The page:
Neil Gershenfeld of MIT and colleagues have designed the new technology using the presence or absence of a sequence of bubbles as a substitute for the conventional “on” or “off” binary language of computer circuits, using glass tubes and liquid that perform as microprocessors.

Although still orders of magnitude slower than conventional computers, bubble logic can operate about 100 times faster than existing microfluidic chips, the researchers say. That… read more

Robotic exoskeleton replaces muscle work

February 9, 2007

A robotic exoskeleton controlled by the wearer’s own nervous system could help users regain limb function, which is encouraging news for people with partial nervous system impairment, say University of Michigan researchers.

In a Search Refinement, a Chance to Rival Google

February 9, 2007

On Friday, Xerox PARC is announcing that it is licensing a broad portfolio of patents and technology to a well-financed start-up with an ambitious and potentially lucrative goal: to build a search engine that could some day rival Google.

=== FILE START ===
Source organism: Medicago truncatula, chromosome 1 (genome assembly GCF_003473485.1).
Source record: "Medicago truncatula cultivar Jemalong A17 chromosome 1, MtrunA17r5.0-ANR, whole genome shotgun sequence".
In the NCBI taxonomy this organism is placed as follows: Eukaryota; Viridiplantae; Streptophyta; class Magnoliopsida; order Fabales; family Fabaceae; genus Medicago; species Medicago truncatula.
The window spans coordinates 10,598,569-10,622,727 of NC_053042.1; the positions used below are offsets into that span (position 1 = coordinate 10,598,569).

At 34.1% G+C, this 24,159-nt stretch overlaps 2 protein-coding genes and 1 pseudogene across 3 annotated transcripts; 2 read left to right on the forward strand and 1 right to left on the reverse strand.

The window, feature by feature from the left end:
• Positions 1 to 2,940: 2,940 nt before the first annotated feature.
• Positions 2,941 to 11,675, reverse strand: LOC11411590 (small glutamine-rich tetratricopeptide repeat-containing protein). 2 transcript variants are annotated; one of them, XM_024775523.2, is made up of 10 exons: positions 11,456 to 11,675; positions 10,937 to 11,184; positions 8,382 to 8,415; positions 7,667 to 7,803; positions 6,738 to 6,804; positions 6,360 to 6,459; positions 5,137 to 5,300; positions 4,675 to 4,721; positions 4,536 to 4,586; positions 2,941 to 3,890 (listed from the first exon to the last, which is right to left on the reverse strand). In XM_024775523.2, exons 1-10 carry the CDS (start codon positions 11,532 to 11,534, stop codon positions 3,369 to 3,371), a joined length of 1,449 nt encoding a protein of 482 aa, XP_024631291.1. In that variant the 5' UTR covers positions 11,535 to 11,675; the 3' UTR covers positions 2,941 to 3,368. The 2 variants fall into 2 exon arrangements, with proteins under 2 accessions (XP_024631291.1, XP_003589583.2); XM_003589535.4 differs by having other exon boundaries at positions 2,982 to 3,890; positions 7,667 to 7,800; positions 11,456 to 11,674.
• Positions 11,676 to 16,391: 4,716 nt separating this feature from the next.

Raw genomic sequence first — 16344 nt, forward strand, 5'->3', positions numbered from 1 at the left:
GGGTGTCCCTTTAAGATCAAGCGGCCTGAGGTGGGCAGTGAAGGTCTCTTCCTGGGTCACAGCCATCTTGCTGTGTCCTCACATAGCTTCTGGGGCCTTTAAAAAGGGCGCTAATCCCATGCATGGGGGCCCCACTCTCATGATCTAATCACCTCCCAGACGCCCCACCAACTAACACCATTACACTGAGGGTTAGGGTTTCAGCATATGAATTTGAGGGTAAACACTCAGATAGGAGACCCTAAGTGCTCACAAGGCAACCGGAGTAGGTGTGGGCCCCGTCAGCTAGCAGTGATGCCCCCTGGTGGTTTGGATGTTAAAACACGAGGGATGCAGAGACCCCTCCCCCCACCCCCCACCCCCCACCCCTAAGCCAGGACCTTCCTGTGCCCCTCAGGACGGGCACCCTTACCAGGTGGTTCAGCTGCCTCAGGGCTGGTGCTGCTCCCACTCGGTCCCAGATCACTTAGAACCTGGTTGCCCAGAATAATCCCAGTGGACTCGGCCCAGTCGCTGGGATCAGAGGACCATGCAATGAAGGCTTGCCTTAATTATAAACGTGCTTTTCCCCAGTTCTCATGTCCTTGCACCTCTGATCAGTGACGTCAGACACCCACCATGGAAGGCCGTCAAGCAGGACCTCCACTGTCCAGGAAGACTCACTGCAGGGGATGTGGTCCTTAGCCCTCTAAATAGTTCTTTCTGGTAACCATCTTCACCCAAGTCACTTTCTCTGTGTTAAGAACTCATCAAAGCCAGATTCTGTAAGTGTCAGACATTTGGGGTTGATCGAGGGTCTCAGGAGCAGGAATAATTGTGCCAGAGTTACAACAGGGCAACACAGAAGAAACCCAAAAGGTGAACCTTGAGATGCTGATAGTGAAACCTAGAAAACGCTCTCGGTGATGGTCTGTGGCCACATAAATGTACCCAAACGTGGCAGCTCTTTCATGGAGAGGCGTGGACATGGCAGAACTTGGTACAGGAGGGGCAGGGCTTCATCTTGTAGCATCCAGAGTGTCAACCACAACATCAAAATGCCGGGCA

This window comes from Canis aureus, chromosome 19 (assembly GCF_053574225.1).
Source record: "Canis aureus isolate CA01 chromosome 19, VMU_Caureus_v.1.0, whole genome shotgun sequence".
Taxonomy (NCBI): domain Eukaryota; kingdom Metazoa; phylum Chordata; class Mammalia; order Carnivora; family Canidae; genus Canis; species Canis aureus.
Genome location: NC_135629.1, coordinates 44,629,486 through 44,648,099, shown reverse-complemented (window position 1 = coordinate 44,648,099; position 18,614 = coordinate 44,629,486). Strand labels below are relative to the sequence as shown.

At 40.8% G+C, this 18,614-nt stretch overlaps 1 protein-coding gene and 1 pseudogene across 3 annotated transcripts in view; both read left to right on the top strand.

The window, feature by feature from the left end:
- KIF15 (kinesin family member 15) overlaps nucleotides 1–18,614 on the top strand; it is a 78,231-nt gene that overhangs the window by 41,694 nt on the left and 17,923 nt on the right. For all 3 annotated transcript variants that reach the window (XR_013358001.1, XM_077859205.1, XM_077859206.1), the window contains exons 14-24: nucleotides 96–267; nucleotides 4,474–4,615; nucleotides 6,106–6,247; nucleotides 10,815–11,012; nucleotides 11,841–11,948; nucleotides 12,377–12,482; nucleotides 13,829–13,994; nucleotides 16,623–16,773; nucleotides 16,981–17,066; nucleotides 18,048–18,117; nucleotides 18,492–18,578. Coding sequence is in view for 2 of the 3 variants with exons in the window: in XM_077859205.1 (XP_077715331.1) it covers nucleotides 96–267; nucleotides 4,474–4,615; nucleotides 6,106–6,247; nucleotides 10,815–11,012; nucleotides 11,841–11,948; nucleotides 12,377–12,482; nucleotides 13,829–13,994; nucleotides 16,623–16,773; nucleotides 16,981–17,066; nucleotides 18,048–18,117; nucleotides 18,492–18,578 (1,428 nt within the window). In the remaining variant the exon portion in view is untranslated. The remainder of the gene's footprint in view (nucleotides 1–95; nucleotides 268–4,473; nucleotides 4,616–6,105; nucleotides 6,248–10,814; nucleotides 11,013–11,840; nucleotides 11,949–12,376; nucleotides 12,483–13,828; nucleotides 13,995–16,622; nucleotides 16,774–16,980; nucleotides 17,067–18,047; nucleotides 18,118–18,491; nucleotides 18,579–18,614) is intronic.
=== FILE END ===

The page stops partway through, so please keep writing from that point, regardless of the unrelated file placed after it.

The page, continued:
The start-up, Powerset, is licensing PARC’s “natural language” technology. Powerset hopes the technology will be the basis of a new search engine that allows users to type queries in plain… read more

The Big Bang and the Bucks Set to Collide in Inner Space

February 9, 2007

An international consortium of physicists released the first detailed design of what they believe will be the Next Big Thing in physics: the International Linear Collider, a machine 20 miles long that will slam together electrons and their evil-twin opposites, positrons, to produce fireballs of energy recreating conditions when the universe was only a trillionth of a second old.

The cost: cost about $6.7 billion and 13,000 person-years of… read more

New universes will be born from ours

February 9, 2007

Some physicists have argued that the universe is doomed to be ripped apart by runaway dark energy, while others think it is bouncing through an endless series of big bangs and big crunches.

Now these two ideas are being combined to create another option, in which our universe ultimately shatters into billions of pieces, with each shard growing into a whole new universe. The model could solve the mystery… read more